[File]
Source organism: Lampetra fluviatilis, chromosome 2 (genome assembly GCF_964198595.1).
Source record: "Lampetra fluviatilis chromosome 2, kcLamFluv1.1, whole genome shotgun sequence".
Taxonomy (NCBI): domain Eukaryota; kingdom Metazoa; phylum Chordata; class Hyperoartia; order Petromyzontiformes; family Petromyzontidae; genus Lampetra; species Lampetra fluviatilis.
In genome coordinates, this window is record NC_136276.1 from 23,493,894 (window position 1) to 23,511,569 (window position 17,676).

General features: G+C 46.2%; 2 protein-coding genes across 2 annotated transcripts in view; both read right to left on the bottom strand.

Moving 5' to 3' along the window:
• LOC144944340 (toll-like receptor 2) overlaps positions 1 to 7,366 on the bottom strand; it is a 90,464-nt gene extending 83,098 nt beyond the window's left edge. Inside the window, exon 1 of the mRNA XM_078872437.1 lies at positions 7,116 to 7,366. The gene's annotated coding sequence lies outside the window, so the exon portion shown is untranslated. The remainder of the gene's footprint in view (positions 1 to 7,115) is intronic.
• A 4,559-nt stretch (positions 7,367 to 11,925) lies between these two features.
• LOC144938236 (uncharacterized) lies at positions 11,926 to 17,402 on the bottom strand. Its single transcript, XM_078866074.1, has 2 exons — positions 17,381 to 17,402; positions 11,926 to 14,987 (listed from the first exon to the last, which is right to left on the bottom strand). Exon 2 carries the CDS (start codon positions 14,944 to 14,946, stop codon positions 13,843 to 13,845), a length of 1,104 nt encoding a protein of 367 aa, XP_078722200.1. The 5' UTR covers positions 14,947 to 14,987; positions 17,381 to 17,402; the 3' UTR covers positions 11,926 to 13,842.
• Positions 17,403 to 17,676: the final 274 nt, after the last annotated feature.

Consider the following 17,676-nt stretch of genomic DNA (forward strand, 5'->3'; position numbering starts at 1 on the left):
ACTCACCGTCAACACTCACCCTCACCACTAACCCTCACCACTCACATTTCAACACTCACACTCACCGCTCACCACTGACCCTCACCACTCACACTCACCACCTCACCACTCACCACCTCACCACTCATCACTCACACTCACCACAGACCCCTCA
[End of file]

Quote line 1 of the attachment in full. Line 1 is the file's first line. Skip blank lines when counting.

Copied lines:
Source organism: Lampetra fluviatilis, chromosome 2 (genome assembly GCF_964198595.1).